The Jurassic Park film franchise has routinely found itself on the receiving end of criticisms from the scientific community about its portrayals of dinosaurs on film. Though a realistic-as-can-be approach to the long extinct creatures was taken for the earlier films, new discoveries and advances in research have left the franchise in the dust as changes to what we know about dinosaurs have altered over the decades. New discoveries like the proliferation of feathers on dinosaurs and the feeding habits of others have made the movies become a little more inaccurate over time but a discovery published just today makes one of Jurassic Park III's dinosaurs almost entirely wrong.
In a new study published in the journal Nature (and elaborated on at National Geographic), paleontologist Dr. Nizar Ibrahim and his team have recorded their findings that indicate the Spinosaurus (seen on the big screen in the 2001 follow-up to Steven Spielberg's films) wasn't actually a land-based predator that sometimes entered the water for new prey, but was likely the opposite. Ibrahim said in a statement: "This discovery is the nail in the coffin for the idea that non-avian dinosaurs never invaded the aquatic realm. This dinosaur was actively pursuing prey in the water column, not just standing in shallow waters waiting for fish to swim by. It probably spent most of its life in the water."
The research done by Ibrahim's team involved collecting new fossils associated with the breed including "a remarkably complete, fin-like tail capable of extensive lateral movement and characterized by extremely long spines." With this they were able to recreate what the Spinosaurus' tail likely would have actually been like and how it would have used it for movement in the water, revealing its body and traversal through water would have been more akin to crocodiles and newts than what was previously believed to be true. In addition the team theorized that the beast had webbed feet as well, further altering its previously theorized physical appearance. You can watch a digital recreation of their findings in the player below.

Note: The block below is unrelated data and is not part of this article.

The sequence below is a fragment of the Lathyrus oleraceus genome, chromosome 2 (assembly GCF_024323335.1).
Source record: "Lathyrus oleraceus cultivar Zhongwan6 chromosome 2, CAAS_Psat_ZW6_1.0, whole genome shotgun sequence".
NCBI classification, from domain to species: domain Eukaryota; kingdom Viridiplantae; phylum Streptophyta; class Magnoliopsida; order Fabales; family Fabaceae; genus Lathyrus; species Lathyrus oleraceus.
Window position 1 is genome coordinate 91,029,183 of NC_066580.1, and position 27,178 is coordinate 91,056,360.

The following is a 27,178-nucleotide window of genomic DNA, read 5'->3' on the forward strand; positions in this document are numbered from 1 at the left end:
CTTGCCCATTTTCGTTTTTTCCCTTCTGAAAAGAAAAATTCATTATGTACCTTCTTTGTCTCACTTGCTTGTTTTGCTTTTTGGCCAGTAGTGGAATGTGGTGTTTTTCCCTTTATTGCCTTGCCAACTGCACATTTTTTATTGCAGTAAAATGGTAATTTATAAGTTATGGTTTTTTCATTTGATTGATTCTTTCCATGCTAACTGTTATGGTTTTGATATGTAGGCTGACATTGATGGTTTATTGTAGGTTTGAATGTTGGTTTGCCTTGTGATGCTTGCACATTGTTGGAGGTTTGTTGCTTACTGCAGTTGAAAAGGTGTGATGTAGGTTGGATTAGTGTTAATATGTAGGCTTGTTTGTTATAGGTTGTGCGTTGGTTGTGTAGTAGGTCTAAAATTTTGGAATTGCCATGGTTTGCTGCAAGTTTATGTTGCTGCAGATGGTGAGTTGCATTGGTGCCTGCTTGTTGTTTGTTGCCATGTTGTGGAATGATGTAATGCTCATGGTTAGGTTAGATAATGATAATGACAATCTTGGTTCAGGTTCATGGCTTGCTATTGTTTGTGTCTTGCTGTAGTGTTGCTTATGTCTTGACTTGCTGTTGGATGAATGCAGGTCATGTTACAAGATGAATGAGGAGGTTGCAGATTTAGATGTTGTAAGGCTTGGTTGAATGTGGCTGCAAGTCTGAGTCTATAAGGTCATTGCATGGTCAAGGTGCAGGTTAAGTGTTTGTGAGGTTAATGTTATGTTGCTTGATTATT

A newfound fossil tail is changing what we know about Spinosaurus—and stretching our understanding of how and where dinosaurs lived. For more iconic storytelling like this, subscribe to National Geographic: https://t.co/wUHbBSAkyF pic.twitter.com/KsoHk0qBJe— National Geographic (@NatGeo) April 29, 2020
As fans of Jurassic Park may recall, the Spinosaurus was seen in the third movie attacking and defeating the fan-favorite Tyrannosaurus Rex while also pursuing the lead characters around the tropical island for most of the movie. In the end this all becomes quite inaccurate. It's worth noting that the creature is seen at one point swimming in the water with its fin emerging from the surface like a shark, but the extent of its time in the water is spent attacking a boat while towering over it and sticking its mouth in the water to maybe get a snack. As this new research suggests, the Spinosaurus would actually be in that water the whole time and likely would have made dinner of anyone that fell out of the boat and attempt to swim to shore. So in the end, the way the Spinosaurus is depicted in the film is now almost completely contrary to the scientific evidence of how it spent its life and hunted its prey.
It is worth noting however that despite the filmmakers of the Jurassic Park movies sticking to what the scientists and experts told them about dinosaurs at the time, in the actual context of the movies the teams creating the creatures were never going for scientific accuracy. Sam Neil's Dr. Alan Grant says as much in the third film, with the inaccurate Spinosaurus, telling a group fo students: "Dinosaurs lived sixty-five million years ago. What is left of them is fossilized in the rocks, and it is in the rock that real scientists make real discoveries. Now what John Hammond and InGen did at Jurassic Park is create genetically engineered theme park monsters, nothing more and nothing less."